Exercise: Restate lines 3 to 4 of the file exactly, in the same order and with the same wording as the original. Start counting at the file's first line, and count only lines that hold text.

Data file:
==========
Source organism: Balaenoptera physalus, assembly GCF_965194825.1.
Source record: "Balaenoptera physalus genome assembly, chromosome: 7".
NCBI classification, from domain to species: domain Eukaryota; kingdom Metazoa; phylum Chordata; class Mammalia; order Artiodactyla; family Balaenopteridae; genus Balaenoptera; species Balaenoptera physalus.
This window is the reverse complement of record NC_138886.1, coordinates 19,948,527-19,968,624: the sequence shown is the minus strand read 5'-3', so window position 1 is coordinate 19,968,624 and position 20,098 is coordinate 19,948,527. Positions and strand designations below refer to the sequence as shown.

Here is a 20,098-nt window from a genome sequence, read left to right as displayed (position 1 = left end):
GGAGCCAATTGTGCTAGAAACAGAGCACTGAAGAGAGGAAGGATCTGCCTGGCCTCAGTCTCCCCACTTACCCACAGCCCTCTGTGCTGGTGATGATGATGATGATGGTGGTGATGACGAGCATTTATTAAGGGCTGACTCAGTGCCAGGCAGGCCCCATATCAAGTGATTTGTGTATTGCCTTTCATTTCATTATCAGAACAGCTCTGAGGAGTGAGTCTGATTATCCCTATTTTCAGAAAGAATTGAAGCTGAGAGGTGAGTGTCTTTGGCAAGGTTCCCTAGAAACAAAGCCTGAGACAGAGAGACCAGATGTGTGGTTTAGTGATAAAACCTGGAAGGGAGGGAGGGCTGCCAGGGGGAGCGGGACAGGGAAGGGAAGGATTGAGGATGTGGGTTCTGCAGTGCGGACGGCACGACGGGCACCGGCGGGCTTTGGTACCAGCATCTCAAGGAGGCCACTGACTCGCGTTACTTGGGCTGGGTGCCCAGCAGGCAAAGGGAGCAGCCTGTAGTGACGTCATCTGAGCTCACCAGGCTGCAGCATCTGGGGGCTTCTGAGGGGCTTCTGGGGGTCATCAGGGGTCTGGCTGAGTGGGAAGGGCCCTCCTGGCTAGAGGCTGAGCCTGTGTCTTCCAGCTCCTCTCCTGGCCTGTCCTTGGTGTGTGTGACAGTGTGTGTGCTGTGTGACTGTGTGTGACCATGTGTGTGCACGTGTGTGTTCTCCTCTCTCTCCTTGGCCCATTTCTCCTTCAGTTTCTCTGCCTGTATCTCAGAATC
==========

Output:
NCBI classification, from domain to species: domain Eukaryota; kingdom Metazoa; phylum Chordata; class Mammalia; order Artiodactyla; family Balaenopteridae; genus Balaenoptera; species Balaenoptera physalus.
This window is the reverse complement of record NC_138886.1, coordinates 19,948,527-19,968,624: the sequence shown is the minus strand read 5'-3', so window position 1 is coordinate 19,968,624 and position 20,098 is coordinate 19,948,527. Positions and strand designations below refer to the sequence as shown.